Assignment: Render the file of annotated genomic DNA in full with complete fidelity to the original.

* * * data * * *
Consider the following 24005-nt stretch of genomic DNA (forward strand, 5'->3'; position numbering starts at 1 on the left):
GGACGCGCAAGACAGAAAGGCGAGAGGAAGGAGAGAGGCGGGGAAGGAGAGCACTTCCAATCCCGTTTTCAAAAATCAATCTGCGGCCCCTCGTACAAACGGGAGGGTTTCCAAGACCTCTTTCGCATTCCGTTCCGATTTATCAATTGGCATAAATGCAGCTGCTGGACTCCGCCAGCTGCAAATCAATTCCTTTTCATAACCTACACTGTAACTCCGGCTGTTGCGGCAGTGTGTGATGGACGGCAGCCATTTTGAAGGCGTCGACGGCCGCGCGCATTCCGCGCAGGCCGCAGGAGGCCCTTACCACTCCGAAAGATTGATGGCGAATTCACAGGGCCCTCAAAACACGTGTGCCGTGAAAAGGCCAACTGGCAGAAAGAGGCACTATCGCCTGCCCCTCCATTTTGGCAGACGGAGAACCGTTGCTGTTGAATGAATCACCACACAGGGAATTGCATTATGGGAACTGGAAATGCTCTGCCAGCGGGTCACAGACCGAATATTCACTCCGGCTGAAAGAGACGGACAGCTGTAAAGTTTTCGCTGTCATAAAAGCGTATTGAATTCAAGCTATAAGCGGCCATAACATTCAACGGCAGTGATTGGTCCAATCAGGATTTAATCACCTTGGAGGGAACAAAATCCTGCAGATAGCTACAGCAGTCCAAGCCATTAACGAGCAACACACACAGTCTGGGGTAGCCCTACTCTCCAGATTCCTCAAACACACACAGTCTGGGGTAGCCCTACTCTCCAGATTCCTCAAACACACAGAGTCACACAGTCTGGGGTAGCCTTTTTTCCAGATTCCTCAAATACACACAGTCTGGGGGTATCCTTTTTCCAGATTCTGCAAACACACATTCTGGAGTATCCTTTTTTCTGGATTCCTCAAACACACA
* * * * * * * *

Consider the following 24005-nt stretch of genomic DNA (forward strand, 5'->3'; position numbering starts at 1 on the left):
GGACGCGCAAGACAGAAAGGCGAGAGGAAGGAGAGAGGCGGGGAAGGAGAGCACTTCCAATCCCGTTTTCAAAAATCAATCTGCGGCCCCTCGTACAAACGGGAGGGTTTCCAAGACCTCTTTCGCATTCCGTTCCGATTTATCAATTGGCATAAATGCAGCTGCTGGACTCCGCCAGCTGCAAATCAATTCCTTTTCATAACCTACACTGTAACTCCGGCTGTTGCGGCAGTGTGTGATGGACGGCAGCCATTTTGAAGGCGTCGACGGCCGCGCGCATTCCGCGCAGGCCGCAGGAGGCCCTTACCACTCCGAAAGATTGATGGCGAATTCACAGGGCCCTCAAAACACGTGTGCCGTGAAAAGGCCAACTGGCAGAAAGAGGCACTATCGCCTGCCCCTCCATTTTGGCAGACGGAGAACCGTTGCTGTTGAATGAATCACCACACAGGGAATTGCATTATGGGAACTGGAAATGCTCTGCCAGCGGGTCACAGACCGAATATTCACTCCGGCTGAAAGAGACGGACAGCTGTAAAGTTTTCGCTGTCATAAAAGCGTATTGAATTCAAGCTATAAGCGGCCATAACATTCAACGGCAGTGATTGGTCCAATCAGGATTTAATCACCTTGGAGGGAACAAAATCCTGCAGATAGCTACAGCAGTCCAAGCCATTAACGAGCAACACACACAGTCTGGGGTAGCCCTACTCTCCAGATTCCTCAAACACACACAGTCTGGGGTAGCCCTACTCTCCAGATTCCTCAAACACACAGAGTCACACAGTCTGGGGTAGCCTTTTTTCCAGATTCCTCAAATACACACAGTCTGGGGGTATCCTTTTTCCAGATTCTGCAAACACACATTCTGGAGTATCCTTTTTTCTGGATTCCTCAAACACACA